Things I’ve learned about marathon training runs over the last few years:

Weather. It’s always too hot or too cold. Too cloudy or too sunny. Too rainy/snowy or too windy and dry. Doesn’t matter if you’re in Boston, MA or Bridgetown, Barbados. The 45-50 degree perfect run temperature with light cloud cover and little wind remains elusive.

Friendliness. Smiling and saying hi to other runners and pedestrians and waving at cars makes my runs more fun—even if sometimes I get only grunts or weird cocked eyebrow glances in response. 

Chocolate Gu with caffeine. A must for any run over 90 minutes. Someone recently told me at an athletic store that it contains real Belgian chocolate (thus explaining why it’s so tasty). I don’t necessarily believe that but sure does make you want to keep testing it to see if it’s true.

Feet. Blisters and strange bluish toenails after anything over 14 miles is a given. I haven’t found a wicking sock or the right shoe fit that doesn’t leave at least one of my toes the worse for wear after training season. Why don’t I care that much? Because blisters on the feet are better (in my opinion) than blisters on your hands (years of rowing). And toenails always grow back.

Bodily Harm. While my dad likes to send me articles about marathon runners dying, my training is no where near that level and overall as led to a lot of great health benefits. However, I have had a recurring injury somewhat unrelated. My feeling? If they’re not going to lead to permanent damage, you just have to power through. For example, two years ago after having an amazing training season (and in the middle of my taper—the time when you are cutting back on working out), I woke up in the middle of the night with blinding pain in my left knee. I’d been dead asleep on my back and BAM! out of nowhere, sharp, gasping, searing pain. Last week, when I was doing the least amount of working out or running—pretty much just sitting or standing in a hospital all week with a family illness—my lower back/hip started hurting. Now it’s migrated down to my left knee (the one from 2008) and is sharing its painful love. Apparently my body is extremely prone to injury when doing absolutely nothing related to marathon running. Eight words: Thank goodness for pain relievers and massage therapists.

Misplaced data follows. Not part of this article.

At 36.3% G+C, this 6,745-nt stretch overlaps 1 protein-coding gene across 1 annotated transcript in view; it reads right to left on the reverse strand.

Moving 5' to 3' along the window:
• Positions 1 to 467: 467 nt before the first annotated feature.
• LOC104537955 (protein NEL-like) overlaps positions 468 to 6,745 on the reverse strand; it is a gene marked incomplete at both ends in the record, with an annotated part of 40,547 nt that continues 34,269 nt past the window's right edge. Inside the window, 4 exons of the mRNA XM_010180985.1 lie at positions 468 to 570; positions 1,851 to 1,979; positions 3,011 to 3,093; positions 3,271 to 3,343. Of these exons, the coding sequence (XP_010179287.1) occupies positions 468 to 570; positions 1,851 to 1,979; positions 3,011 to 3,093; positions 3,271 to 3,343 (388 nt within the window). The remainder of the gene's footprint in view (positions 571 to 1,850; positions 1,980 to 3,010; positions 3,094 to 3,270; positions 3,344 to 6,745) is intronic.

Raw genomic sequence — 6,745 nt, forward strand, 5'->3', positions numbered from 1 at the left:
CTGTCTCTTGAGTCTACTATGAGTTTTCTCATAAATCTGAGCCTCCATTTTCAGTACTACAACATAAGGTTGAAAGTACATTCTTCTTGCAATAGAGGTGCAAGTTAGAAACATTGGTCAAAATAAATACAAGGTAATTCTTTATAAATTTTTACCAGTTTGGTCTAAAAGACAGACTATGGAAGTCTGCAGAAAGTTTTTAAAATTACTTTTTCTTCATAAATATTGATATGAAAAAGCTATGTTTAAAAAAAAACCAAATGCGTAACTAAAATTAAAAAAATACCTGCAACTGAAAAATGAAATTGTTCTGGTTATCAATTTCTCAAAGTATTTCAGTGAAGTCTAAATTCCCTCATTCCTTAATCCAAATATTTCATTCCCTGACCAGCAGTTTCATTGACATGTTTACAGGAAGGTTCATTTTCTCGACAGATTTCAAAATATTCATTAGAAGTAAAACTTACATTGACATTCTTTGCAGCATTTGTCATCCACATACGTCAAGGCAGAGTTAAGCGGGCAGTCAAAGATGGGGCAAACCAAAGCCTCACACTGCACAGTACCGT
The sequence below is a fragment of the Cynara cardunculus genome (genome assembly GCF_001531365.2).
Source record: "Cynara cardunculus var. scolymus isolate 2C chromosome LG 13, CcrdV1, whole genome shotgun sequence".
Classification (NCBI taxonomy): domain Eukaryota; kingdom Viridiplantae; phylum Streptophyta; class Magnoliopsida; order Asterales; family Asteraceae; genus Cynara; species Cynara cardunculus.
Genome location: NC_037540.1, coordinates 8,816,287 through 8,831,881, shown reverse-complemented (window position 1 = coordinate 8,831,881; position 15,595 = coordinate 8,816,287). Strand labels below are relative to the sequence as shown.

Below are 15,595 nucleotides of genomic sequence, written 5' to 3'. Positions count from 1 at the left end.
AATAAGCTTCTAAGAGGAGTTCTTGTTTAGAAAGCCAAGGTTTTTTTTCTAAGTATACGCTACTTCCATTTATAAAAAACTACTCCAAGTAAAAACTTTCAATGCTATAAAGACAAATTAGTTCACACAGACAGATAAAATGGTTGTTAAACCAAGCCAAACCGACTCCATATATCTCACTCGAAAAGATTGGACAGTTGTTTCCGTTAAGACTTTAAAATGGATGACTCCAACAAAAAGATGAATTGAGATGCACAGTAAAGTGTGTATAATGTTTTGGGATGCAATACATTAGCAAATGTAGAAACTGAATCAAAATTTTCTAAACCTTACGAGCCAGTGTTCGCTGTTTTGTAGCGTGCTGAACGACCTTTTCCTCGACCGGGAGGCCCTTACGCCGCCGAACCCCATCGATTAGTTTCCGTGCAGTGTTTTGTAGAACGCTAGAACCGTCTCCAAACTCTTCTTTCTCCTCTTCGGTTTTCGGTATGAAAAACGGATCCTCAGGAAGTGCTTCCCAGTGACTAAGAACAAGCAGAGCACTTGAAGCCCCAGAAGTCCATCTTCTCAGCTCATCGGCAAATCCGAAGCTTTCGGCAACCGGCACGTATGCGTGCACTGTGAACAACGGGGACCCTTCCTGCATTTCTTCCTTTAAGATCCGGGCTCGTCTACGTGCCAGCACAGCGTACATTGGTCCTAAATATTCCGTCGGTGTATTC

Fuel. Long runs = the right to eat as much brunch as I want…almost. In the last few miles of a long run, even with the help of a few Gu, I start getting really hungry. I truly believe that the reason the last few miles of my runs are often slightly faster than my first is that I start thinking about chocolate chip pancakes at Deluxe Town Diner, the Garden Deluxe crepe at Cafénation, or every scramble at The Friendly Toast. One certain group of lady friends and I eat so often at Cafénation that to go even one weekend without a visit is a major sin (and I should also add they donated to the marathon so thank you!!!).

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